Cognitive screening for elderly patients with mild dementia is typically conducted in the morning under the impression that testing at this time will optimize performance and cooperation of patients. This study was conducted to determine if the time of day in which several cognitive screening tests would be normally given could significantly affect test performance in patients with mild dementia and normal control subjects.
Fifty nursing home residents with mild to moderate dementia and twenty normal control subjects were given three commonly used cognitive tests in two separate sessions (morning and afternoon) with a two week interval between sessions. Half of subjects were tested first in the morning and second in the afternoon, the other half first in the afternoon and second in the morning. Evaluation tools included the Mini Mental Status Exam (MMSE), the Mini-Cog Test, and Semantic Verbal Fluency (for animal names) at each session. Test scores were compared within each subject between the morning and afternoon sessions.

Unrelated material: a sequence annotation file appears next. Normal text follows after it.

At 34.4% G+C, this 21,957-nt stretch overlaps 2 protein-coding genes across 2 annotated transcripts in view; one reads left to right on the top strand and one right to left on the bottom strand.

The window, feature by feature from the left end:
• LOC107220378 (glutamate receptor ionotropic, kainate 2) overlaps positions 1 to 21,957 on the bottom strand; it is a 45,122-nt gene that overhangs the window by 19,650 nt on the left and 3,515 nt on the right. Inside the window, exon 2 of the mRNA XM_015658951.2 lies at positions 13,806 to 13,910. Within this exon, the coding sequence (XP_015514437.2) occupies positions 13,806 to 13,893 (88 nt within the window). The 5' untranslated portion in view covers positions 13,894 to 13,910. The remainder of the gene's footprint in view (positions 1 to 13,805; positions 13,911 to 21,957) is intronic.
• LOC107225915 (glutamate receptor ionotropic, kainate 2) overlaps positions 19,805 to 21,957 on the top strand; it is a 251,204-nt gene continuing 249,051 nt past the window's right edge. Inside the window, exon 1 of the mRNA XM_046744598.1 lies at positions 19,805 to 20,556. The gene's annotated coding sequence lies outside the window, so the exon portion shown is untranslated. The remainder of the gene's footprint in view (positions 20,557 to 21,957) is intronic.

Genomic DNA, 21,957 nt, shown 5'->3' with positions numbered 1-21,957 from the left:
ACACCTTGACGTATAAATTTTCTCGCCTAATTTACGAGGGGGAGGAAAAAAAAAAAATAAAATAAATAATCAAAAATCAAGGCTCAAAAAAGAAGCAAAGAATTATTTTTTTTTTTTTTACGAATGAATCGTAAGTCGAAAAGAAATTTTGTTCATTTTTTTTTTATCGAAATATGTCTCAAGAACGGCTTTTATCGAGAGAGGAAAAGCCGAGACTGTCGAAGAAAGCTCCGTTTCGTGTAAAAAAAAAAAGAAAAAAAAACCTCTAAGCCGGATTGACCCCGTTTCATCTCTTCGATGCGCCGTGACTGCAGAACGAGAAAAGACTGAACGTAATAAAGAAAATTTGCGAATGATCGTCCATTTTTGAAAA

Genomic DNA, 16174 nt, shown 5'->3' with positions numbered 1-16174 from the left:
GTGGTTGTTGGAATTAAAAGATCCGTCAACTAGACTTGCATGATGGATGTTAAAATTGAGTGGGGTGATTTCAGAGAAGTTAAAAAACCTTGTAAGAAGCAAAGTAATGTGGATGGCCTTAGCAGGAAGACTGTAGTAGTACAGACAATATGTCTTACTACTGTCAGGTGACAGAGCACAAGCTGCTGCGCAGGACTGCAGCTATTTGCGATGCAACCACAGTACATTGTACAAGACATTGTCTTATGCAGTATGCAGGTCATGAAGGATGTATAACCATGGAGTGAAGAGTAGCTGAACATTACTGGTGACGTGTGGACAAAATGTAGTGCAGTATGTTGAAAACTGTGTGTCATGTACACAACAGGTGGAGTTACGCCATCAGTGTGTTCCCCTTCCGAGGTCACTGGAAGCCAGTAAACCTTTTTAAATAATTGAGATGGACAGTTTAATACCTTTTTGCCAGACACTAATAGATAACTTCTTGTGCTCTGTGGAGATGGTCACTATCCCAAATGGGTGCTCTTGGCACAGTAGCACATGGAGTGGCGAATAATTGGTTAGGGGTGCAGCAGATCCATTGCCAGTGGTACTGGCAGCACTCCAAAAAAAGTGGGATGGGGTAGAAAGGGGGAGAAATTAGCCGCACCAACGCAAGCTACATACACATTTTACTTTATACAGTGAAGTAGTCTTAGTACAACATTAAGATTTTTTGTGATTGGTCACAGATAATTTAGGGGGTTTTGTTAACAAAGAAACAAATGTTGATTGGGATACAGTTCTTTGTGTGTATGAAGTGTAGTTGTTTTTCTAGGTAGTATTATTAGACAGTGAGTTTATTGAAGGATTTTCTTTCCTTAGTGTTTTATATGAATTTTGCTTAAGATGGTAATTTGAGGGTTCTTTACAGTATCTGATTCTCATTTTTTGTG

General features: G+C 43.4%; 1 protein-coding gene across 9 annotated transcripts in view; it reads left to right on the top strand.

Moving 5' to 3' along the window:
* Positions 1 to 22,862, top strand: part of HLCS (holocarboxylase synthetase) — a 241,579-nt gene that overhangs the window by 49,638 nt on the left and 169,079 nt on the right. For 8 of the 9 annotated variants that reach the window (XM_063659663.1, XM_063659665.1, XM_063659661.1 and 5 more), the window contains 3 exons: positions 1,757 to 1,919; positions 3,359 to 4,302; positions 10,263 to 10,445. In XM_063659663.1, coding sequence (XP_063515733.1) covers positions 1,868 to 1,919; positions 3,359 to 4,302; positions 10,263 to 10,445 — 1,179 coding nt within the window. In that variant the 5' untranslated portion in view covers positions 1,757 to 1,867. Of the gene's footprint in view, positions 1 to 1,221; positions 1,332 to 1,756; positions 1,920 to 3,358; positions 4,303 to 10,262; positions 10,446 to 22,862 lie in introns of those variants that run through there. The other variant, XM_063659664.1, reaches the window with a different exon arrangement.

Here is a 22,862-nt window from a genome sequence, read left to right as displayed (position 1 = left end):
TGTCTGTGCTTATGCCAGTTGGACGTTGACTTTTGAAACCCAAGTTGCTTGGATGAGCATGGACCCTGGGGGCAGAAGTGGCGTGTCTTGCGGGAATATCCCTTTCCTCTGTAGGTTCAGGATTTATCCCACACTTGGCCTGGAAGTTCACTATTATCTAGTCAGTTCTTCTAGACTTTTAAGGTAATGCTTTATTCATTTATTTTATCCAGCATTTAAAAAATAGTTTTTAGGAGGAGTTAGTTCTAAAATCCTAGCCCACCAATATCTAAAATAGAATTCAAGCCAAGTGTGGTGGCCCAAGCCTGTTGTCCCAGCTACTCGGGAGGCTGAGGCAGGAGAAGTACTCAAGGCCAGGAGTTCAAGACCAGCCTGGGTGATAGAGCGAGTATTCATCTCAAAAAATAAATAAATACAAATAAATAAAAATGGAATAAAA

Across all subjects, better scores were observed for afternoon performance in the MMSE score (p<0.005) and Mini-Cog (p<0.011) for subjects who tested first in the morning and second in the afternoon. No differences were observed in the reverse condition. The morning/afternoon differences and trends across all subjects were strongest for the mild dementia group (MMSE, p<0.003; Mini-Cog, p<0.075). However, the analysis also indicated that test experience contributed to some of the observed differences, such that no clear effect of time of day on performance could be substantiated.
Under the conditions of this study, we could not conclude that performance on cognitive tests was significantly affected by the time of day of administration. A more comprehensive study will be necessary to better define the potential factors identified.
Singh, U., Gill, M., Rice, R., Dimaano, F., Warburton, A., & Wells, M. R. (2016). Time of day and performance on cognitive tests in patients with mild dementia. HSOA Journal of Alzheimer’s and Neurodegenerative Diseases, 2(1) [Article 003].